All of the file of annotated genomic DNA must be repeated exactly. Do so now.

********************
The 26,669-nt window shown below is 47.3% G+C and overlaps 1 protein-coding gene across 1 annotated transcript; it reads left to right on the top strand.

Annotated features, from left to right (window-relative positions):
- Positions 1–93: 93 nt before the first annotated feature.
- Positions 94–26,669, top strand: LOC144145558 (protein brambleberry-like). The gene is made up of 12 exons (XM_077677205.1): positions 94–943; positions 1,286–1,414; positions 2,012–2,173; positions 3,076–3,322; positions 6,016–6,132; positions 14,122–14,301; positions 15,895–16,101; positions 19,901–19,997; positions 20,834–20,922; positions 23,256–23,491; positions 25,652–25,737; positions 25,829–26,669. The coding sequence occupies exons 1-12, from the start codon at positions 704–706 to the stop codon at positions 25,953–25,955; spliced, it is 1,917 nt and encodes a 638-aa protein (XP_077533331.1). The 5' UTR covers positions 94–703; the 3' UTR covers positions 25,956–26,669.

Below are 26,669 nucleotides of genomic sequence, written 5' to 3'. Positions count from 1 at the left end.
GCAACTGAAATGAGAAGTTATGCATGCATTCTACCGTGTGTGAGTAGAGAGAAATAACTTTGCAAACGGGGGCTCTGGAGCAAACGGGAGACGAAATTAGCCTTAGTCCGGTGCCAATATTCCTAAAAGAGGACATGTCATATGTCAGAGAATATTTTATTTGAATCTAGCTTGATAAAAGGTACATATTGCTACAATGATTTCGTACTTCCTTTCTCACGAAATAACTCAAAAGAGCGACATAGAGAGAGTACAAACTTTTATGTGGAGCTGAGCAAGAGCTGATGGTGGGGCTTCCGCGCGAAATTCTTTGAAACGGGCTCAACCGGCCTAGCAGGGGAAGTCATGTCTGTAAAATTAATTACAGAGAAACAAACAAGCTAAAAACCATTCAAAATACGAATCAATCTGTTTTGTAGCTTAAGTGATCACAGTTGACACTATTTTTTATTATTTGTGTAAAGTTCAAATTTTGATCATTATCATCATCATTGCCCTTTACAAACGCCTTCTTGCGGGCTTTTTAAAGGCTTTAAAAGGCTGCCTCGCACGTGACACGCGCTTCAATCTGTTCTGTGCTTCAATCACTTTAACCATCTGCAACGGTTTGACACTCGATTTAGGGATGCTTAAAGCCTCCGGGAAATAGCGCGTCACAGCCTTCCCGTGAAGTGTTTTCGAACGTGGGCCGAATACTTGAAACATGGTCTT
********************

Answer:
The 26,669-nt window shown below is 47.3% G+C and overlaps 1 protein-coding gene across 1 annotated transcript; it reads left to right on the top strand.

Annotated features, from left to right (window-relative positions):
- Positions 1–93: 93 nt before the first annotated feature.
- Positions 94–26,669, top strand: LOC144145558 (protein brambleberry-like). The gene is made up of 12 exons (XM_077677205.1): positions 94–943; positions 1,286–1,414; positions 2,012–2,173; positions 3,076–3,322; positions 6,016–6,132; positions 14,122–14,301; positions 15,895–16,101; positions 19,901–19,997; positions 20,834–20,922; positions 23,256–23,491; positions 25,652–25,737; positions 25,829–26,669. The coding sequence occupies exons 1-12, from the start codon at positions 704–706 to the stop codon at positions 25,953–25,955; spliced, it is 1,917 nt and encodes a 638-aa protein (XP_077533331.1). The 5' UTR covers positions 94–703; the 3' UTR covers positions 25,956–26,669.

Below are 26,669 nucleotides of genomic sequence, written 5' to 3'. Positions count from 1 at the left end.
GCAACTGAAATGAGAAGTTATGCATGCATTCTACCGTGTGTGAGTAGAGAGAAATAACTTTGCAAACGGGGGCTCTGGAGCAAACGGGAGACGAAATTAGCCTTAGTCCGGTGCCAATATTCCTAAAAGAGGACATGTCATATGTCAGAGAATATTTTATTTGAATCTAGCTTGATAAAAGGTACATATTGCTACAATGATTTCGTACTTCCTTTCTCACGAAATAACTCAAAAGAGCGACATAGAGAGAGTACAAACTTTTATGTGGAGCTGAGCAAGAGCTGATGGTGGGGCTTCCGCGCGAAATTCTTTGAAACGGGCTCAACCGGCCTAGCAGGGGAAGTCATGTCTGTAAAATTAATTACAGAGAAACAAACAAGCTAAAAACCATTCAAAATACGAATCAATCTGTTTTGTAGCTTAAGTGATCACAGTTGACACTATTTTTTATTATTTGTGTAAAGTTCAAATTTTGATCATTATCATCATCATTGCCCTTTACAAACGCCTTCTTGCGGGCTTTTTAAAGGCTTTAAAAGGCTGCCTCGCACGTGACACGCGCTTCAATCTGTTCTGTGCTTCAATCACTTTAACCATCTGCAACGGTTTGACACTCGATTTAGGGATGCTTAAAGCCTCCGGGAAATAGCGCGTCACAGCCTTCCCGTGAAGTGTTTTCGAACGTGGGCCGAATACTTGAAACATGGTCTT